“The physician said, ‘Based on that, I’m going to listen to my patient.’ I then told him, ‘If you want me to participate in a conversation with the patient and the family about how you’ve gotten to this place, I’m happy to do that,’” says Foreman. “At times, the bioethicist’s physical presence adds a level of support to the physician and the family, to facilitate a very difficult conversation as a neutral third party.”

In another case, a physician asked for help interpreting the advance directive of a woman transported from a long-term care facility with a gastrointestinal (GI) bleed. “The physician said that on the surface, the advance directive sounded like he should leave her alone and not treat the GI bleed, but it was an easy fix and she’d go back to the same level of quality of life. If it wasn’t addressed, she would bleed to death,” says Foreman. “We walked very quickly through what the physician anticipated was the mindset of the patient. He concluded that he would treat the GI bleed because it was life-threatening but not related to a underlying comorbidity.”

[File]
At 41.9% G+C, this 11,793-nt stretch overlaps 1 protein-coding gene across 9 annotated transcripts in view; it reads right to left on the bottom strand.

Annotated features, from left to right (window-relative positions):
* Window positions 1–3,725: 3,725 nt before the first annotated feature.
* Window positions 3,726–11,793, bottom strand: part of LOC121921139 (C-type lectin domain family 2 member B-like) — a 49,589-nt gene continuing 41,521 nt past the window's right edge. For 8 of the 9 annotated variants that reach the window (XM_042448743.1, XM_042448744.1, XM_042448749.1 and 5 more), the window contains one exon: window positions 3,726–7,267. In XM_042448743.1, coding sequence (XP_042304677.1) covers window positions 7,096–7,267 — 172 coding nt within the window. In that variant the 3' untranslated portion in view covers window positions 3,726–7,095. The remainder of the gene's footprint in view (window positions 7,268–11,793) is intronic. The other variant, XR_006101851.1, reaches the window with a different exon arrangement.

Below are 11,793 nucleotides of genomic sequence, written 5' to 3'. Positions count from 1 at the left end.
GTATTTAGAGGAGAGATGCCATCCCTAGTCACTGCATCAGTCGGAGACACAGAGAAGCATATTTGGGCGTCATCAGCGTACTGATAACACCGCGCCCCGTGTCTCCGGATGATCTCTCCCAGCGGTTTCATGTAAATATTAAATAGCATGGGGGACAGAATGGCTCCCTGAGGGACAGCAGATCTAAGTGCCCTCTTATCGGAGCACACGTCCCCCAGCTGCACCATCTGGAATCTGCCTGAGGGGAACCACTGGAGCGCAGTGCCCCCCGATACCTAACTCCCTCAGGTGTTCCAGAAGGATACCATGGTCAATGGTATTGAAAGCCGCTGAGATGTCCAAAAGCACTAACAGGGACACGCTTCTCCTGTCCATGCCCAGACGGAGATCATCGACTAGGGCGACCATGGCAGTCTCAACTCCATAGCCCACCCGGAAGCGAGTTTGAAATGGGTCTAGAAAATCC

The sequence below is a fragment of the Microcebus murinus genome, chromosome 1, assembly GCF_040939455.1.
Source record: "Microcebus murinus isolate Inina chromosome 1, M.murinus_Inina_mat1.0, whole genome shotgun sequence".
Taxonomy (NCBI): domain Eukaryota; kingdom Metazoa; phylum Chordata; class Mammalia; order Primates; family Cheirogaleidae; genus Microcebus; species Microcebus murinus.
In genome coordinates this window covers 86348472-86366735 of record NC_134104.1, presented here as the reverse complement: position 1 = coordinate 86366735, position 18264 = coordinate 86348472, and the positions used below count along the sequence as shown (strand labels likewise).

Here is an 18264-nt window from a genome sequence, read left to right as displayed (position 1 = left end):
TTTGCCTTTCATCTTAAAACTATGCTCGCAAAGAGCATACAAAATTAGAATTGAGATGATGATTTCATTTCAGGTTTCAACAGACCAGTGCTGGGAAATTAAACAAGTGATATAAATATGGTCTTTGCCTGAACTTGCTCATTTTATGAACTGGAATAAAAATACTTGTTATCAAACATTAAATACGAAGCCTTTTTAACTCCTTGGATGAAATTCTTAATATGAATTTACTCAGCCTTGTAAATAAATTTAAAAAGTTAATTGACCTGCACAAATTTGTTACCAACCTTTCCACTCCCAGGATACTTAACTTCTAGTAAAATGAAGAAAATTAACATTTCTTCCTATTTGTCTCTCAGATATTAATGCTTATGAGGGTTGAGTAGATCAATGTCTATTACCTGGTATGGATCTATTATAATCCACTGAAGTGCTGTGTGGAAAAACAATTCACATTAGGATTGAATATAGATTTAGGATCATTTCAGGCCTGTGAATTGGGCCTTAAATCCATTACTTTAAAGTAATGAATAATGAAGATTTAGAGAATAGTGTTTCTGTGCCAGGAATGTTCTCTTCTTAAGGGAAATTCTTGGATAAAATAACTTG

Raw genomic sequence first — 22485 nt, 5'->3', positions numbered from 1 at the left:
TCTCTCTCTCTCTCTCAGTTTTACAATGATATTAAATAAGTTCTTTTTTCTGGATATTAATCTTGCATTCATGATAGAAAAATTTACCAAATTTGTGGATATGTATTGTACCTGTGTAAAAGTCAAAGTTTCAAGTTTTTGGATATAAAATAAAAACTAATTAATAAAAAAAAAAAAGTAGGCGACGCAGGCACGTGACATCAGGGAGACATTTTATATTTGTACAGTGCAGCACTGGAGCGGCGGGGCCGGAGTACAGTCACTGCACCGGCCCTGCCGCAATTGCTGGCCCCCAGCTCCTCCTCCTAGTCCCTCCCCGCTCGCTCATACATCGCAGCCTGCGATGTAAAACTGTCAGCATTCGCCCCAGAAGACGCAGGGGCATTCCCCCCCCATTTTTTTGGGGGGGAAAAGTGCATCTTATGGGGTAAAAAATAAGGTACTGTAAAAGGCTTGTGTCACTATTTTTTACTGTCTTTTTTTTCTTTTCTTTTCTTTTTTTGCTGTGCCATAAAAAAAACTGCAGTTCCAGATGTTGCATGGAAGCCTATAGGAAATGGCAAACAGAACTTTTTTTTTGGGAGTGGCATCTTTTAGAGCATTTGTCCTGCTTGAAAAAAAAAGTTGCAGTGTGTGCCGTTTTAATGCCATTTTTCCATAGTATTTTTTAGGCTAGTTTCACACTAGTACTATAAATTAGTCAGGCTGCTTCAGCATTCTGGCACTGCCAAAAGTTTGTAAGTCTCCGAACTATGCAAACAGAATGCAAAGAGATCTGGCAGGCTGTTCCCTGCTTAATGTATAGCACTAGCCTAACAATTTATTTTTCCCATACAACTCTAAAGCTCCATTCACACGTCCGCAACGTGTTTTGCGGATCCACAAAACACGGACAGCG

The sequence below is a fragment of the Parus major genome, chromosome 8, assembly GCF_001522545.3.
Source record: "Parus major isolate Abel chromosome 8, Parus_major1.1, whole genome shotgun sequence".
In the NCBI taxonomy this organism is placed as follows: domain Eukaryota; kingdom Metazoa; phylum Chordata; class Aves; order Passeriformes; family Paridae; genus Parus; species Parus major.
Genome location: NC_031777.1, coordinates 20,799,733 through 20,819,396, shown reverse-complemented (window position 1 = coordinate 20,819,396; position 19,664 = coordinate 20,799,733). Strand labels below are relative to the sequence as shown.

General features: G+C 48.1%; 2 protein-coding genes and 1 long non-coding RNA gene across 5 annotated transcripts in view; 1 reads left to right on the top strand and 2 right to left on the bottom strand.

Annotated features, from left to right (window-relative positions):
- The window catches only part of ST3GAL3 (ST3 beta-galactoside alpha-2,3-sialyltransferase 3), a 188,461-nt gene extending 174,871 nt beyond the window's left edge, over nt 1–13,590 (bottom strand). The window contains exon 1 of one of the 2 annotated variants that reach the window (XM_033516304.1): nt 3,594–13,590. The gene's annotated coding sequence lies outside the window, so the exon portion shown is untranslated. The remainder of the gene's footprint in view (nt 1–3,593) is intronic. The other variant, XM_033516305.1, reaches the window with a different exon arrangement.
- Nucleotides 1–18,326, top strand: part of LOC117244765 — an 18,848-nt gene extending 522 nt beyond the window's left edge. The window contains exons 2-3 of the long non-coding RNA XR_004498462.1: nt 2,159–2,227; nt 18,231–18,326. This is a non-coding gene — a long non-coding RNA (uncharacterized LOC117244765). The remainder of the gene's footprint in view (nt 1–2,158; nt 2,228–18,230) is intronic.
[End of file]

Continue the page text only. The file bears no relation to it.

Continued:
Most bioethicists were taught a “one-size-fits-all” approach to consultations, says Foreman, “but ethics must be dynamic. We must meet the needs as they present themselves, not as we want them to be. There is a perception that if you don’t go through a lengthy process, that you somehow lose quality. I’m not so sure I believe that. The quality of the consult isn’t based on the length of the consult.”

Without access to ethics consults, emergency physicians will face increased moral distress leading to burnout over time, adds Foreman, and if bioethicists do not meet the needs of different care providers, they “will soon become irrelevant.”